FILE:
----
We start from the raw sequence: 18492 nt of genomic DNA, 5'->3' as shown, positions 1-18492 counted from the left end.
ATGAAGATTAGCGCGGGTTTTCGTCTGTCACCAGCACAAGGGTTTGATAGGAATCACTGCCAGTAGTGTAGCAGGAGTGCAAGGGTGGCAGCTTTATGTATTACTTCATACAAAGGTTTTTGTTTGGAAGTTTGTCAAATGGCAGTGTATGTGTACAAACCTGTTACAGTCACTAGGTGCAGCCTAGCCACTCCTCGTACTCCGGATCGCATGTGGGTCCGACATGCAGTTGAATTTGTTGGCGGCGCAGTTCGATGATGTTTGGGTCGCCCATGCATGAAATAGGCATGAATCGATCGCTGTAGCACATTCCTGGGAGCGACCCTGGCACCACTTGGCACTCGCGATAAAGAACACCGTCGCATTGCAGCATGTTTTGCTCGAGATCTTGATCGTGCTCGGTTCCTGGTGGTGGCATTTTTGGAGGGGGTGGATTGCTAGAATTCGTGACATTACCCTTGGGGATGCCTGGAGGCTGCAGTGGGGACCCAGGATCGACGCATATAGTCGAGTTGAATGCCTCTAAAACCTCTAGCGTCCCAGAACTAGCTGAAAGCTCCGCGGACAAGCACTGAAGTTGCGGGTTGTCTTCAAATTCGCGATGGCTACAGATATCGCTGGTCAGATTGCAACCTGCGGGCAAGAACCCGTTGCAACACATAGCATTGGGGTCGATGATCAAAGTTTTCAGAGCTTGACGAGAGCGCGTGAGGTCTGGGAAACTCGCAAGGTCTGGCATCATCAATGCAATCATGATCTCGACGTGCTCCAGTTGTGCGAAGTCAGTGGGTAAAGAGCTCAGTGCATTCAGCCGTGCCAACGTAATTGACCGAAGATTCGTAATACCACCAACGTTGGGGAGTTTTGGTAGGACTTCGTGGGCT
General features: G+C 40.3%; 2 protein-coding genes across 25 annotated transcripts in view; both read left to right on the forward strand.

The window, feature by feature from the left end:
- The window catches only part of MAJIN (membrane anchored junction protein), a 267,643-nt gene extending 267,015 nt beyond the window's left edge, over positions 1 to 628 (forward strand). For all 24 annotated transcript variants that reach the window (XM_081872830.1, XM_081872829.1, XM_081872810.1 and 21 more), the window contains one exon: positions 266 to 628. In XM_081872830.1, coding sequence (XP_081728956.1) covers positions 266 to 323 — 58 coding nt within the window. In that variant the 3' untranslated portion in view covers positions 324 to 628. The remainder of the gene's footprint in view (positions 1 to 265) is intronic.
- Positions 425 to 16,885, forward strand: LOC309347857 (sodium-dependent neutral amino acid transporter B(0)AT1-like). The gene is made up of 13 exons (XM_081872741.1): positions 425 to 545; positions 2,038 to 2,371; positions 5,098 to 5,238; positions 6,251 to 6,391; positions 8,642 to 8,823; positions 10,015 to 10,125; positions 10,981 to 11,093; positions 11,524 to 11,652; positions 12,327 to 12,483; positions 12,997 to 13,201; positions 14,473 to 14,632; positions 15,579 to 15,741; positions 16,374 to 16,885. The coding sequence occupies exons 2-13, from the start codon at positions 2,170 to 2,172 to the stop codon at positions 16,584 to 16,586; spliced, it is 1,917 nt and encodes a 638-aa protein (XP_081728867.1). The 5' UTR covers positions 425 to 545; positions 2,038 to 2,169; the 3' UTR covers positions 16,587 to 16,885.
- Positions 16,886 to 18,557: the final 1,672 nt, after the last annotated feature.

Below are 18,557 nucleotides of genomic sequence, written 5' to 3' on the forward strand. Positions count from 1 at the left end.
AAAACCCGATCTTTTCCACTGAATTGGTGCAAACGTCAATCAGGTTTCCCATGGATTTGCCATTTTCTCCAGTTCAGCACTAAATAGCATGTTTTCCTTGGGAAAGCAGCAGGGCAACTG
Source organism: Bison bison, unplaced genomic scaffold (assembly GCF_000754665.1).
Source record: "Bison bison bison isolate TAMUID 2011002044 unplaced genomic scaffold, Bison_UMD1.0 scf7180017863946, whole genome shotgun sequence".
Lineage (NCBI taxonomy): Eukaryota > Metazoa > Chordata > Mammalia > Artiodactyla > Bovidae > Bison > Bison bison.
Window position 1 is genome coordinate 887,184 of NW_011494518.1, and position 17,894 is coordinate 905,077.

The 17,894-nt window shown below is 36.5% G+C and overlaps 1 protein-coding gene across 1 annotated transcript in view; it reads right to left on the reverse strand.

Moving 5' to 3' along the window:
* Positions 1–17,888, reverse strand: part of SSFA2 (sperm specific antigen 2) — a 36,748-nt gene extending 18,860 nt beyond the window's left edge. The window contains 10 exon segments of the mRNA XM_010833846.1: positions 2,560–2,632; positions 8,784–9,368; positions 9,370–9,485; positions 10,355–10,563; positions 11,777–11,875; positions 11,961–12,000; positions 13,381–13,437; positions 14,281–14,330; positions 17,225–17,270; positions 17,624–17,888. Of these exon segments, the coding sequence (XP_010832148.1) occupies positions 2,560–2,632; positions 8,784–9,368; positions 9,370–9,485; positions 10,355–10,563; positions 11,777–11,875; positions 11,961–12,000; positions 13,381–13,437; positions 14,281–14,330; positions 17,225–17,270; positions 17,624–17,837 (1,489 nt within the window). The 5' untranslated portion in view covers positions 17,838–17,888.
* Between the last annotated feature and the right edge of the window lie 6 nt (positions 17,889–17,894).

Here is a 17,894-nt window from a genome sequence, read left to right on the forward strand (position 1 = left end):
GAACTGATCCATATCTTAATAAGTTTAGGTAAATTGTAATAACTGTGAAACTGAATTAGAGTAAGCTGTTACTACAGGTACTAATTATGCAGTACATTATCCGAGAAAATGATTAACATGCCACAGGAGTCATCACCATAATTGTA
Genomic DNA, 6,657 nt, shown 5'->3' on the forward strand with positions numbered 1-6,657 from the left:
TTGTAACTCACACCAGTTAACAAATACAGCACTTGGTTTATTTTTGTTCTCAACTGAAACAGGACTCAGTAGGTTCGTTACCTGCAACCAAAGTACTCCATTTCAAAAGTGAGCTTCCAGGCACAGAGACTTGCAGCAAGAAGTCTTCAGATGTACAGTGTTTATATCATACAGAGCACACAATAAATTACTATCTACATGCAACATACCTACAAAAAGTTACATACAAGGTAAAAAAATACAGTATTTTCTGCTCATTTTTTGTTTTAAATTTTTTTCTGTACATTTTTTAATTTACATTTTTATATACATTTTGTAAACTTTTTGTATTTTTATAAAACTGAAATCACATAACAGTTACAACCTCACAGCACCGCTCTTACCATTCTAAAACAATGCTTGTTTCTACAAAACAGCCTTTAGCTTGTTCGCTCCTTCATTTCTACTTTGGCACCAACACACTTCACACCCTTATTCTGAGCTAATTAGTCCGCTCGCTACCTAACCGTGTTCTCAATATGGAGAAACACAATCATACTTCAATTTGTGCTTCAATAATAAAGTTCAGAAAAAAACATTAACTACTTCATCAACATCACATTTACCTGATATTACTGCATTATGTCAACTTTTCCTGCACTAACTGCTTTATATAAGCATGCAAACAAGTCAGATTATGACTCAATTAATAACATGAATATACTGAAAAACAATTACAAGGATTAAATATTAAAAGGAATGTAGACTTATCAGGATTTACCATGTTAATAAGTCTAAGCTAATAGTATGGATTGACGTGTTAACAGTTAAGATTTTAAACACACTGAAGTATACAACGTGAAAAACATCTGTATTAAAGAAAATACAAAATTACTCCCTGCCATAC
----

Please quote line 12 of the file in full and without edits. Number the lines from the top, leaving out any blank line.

Lineage (NCBI taxonomy): Eukaryota > Metazoa > Chordata > Mammalia > Artiodactyla > Bovidae > Bison > Bison bison.